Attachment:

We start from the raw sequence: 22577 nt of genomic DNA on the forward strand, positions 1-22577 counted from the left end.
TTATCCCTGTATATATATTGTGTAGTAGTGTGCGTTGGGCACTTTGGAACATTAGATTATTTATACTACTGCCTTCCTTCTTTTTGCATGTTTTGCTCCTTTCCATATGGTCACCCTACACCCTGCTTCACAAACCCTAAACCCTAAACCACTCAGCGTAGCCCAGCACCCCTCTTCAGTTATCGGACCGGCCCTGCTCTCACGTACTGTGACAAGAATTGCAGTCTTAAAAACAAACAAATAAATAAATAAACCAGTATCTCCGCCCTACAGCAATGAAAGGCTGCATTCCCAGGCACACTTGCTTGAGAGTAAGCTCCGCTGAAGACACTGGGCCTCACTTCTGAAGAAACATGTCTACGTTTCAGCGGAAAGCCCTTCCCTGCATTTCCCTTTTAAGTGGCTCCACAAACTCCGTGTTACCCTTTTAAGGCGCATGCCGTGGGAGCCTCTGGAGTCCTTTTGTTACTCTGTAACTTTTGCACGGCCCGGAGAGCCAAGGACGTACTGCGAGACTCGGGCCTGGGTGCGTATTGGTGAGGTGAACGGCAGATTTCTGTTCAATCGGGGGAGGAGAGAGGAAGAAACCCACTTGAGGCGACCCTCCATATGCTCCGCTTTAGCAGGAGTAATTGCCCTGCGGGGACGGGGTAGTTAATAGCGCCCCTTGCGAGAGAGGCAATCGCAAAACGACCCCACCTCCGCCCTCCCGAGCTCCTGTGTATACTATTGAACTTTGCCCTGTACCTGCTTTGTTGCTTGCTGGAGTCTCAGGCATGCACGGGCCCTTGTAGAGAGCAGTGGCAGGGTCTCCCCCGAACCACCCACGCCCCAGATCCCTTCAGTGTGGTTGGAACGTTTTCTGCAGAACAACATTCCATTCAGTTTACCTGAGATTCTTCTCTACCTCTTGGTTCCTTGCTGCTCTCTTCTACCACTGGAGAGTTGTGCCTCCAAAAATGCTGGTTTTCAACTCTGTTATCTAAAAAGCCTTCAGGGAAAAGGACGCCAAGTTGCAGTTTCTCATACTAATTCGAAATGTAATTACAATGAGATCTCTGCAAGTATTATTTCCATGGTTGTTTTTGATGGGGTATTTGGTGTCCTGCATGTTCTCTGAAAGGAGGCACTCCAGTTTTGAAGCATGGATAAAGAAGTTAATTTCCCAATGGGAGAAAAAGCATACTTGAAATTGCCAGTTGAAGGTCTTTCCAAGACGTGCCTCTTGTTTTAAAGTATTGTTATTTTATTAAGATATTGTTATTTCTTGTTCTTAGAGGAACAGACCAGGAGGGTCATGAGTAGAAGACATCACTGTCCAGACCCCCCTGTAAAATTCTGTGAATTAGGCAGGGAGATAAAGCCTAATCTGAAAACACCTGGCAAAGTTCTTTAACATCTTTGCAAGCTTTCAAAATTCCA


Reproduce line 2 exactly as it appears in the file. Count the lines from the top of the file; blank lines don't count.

TTATCCCTGTATATATATTGTGTAGTAGTGTGCGTTGGGCACTTTGGAACATTAGATTATTTATACTACTGCCTTCCTTCTTTTTGCATGTTTTGCTCCTTTCCATATGGTCACCCTACACCCTGCTTCACAAACCCTAAACCCTAAACCACTCAGCGTAGCCCAGCACCCCTCTTCAGTTATCGGACCGGCCCTGCTCTCACGTACTGTGACAAGAATTGCAGTCTTAAAAACAAACAAATAAATAAATAAACCAGTATCTCCGCCCTACAGCAATGAAAGGCTGCATTCCCAGGCACACTTGCTTGAGAGTAAGCTCCGCTGAAGACACTGGGCCTCACTTCTGAAGAAACATGTCTACGTTTCAGCGGAAAGCCCTTCCCTGCATTTCCCTTTTAAGTGGCTCCACAAACTCCGTGTTACCCTTTTAAGGCGCATGCCGTGGGAGCCTCTGGAGTCCTTTTGTTACTCTGTAACTTTTGCACGGCCCGGAGAGCCAAGGACGTACTGCGAGACTCGGGCCTGGGTGCGTATTGGTGAGGTGAACGGCAGATTTCTGTTCAATCGGGGGAGGAGAGAGGAAGAAACCCACTTGAGGCGACCCTCCATATGCTCCGCTTTAGCAGGAGTAATTGCCCTGCGGGGACGGGGTAGTTAATAGCGCCCCTTGCGAGAGAGGCAATCGCAAAACGACCCCACCTCCGCCCTCCCGAGCTCCTGTGTATACTATTGAACTTTGCCCTGTACCTGCTTTGTTGCTTGCTGGAGTCTCAGGCATGCACGGGCCCTTGTAGAGAGCAGTGGCAGGGTCTCCCCCGAACCACCCACGCCCCAGATCCCTTCAGTGTGGTTGGAACGTTTTCTGCAGAACAACATTCCATTCAGTTTACCTGAGATTCTTCTCTACCTCTTGGTTCCTTGCTGCTCTCTTCTACCACTGGAGAGTTGTGCCTCCAAAAATGCTGGTTTTCAACTCTGTTATCTAAAAAGCCTTCAGGGAAAAGGACGCCAAGTTGCAGTTTCTCATACTAATTCGAAATGTAATTACAATGAGATCTCTGCAAGTATTATTTCCATGGTTGTTTTTGATGGGGTATTTGGTGTCCTGCATGTTCTCTGAAAGGAGGCACTCCAGTTTTGAAGCATGGATAAAGAAGTTAATTTCCCAATGGGAGAAAAAGCATACTTGAAATTGCCAGTTGAAGGTCTTTCCAAGACGTGCCTCTTGTTTTAAAGTATTGTTATTTTATTAAGATATTGTTATTTCTTGTTCTTAGAGGAACAGACCAGGAGGGTCATGAGTAGAAGACATCACTGTCCAGACCCCCCTGTAAAATTCTGTGAATTAGGCAGGGAGATAAAGCCTAATCTGAAAACACCTGGCAAAGTTCTTTAACATCTTTGCAAGCTTTCAAAATTCCA